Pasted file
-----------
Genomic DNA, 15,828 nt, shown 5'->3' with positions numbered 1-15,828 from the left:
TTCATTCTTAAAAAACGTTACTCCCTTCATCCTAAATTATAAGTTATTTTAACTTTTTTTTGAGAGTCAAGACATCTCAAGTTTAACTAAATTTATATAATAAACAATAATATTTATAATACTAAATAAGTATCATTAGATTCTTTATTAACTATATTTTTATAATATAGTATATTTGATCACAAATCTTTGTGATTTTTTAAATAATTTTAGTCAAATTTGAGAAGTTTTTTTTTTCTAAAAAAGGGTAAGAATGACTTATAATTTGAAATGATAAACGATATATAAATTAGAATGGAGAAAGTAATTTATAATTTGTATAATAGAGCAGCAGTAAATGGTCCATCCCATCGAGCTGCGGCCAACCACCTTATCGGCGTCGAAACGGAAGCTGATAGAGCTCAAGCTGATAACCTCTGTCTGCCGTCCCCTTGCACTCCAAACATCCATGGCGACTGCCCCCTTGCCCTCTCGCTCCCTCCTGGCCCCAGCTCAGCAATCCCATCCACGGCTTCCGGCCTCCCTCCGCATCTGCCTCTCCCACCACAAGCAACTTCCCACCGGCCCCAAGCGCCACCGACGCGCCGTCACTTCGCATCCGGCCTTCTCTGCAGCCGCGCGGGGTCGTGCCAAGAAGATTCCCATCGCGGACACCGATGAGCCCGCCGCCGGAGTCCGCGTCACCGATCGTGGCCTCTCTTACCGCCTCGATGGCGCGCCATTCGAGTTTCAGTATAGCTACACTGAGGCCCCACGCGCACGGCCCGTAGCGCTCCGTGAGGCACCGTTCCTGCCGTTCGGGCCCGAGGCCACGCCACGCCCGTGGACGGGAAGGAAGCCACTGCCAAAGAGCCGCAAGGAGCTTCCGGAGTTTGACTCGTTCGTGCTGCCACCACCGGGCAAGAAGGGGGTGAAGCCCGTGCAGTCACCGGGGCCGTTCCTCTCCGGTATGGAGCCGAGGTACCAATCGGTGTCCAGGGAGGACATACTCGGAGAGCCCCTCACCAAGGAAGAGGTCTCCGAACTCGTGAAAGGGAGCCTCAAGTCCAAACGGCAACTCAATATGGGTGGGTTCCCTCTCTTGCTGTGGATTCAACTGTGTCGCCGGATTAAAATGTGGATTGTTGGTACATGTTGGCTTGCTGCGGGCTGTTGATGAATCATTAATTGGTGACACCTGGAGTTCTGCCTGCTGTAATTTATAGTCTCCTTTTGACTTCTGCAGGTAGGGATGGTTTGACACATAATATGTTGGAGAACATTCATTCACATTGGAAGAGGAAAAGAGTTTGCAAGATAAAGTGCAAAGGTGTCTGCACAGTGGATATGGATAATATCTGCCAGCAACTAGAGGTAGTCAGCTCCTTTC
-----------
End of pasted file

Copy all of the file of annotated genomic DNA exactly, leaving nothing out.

Genomic DNA, 15,828 nt, shown 5'->3' with positions numbered 1-15,828 from the left:
TTCATTCTTAAAAAACGTTACTCCCTTCATCCTAAATTATAAGTTATTTTAACTTTTTTTTGAGAGTCAAGACATCTCAAGTTTAACTAAATTTATATAATAAACAATAATATTTATAATACTAAATAAGTATCATTAGATTCTTTATTAACTATATTTTTATAATATAGTATATTTGATCACAAATCTTTGTGATTTTTTAAATAATTTTAGTCAAATTTGAGAAGTTTTTTTTTTCTAAAAAAGGGTAAGAATGACTTATAATTTGAAATGATAAACGATATATAAATTAGAATGGAGAAAGTAATTTATAATTTGTATAATAGAGCAGCAGTAAATGGTCCATCCCATCGAGCTGCGGCCAACCACCTTATCGGCGTCGAAACGGAAGCTGATAGAGCTCAAGCTGATAACCTCTGTCTGCCGTCCCCTTGCACTCCAAACATCCATGGCGACTGCCCCCTTGCCCTCTCGCTCCCTCCTGGCCCCAGCTCAGCAATCCCATCCACGGCTTCCGGCCTCCCTCCGCATCTGCCTCTCCCACCACAAGCAACTTCCCACCGGCCCCAAGCGCCACCGACGCGCCGTCACTTCGCATCCGGCCTTCTCTGCAGCCGCGCGGGGTCGTGCCAAGAAGATTCCCATCGCGGACACCGATGAGCCCGCCGCCGGAGTCCGCGTCACCGATCGTGGCCTCTCTTACCGCCTCGATGGCGCGCCATTCGAGTTTCAGTATAGCTACACTGAGGCCCCACGCGCACGGCCCGTAGCGCTCCGTGAGGCACCGTTCCTGCCGTTCGGGCCCGAGGCCACGCCACGCCCGTGGACGGGAAGGAAGCCACTGCCAAAGAGCCGCAAGGAGCTTCCGGAGTTTGACTCGTTCGTGCTGCCACCACCGGGCAAGAAGGGGGTGAAGCCCGTGCAGTCACCGGGGCCGTTCCTCTCCGGTATGGAGCCGAGGTACCAATCGGTGTCCAGGGAGGACATACTCGGAGAGCCCCTCACCAAGGAAGAGGTCTCCGAACTCGTGAAAGGGAGCCTCAAGTCCAAACGGCAACTCAATATGGGTGGGTTCCCTCTCTTGCTGTGGATTCAACTGTGTCGCCGGATTAAAATGTGGATTGTTGGTACATGTTGGCTTGCTGCGGGCTGTTGATGAATCATTAATTGGTGACACCTGGAGTTCTGCCTGCTGTAATTTATAGTCTCCTTTTGACTTCTGCAGGTAGGGATGGTTTGACACATAATATGTTGGAGAACATTCATTCACATTGGAAGAGGAAAAGAGTTTGCAAGATAAAGTGCAAAGGTGTCTGCACAGTGGATATGGATAATATCTGCCAGCAACTAGAGGTAGTCAGCTCCTTTC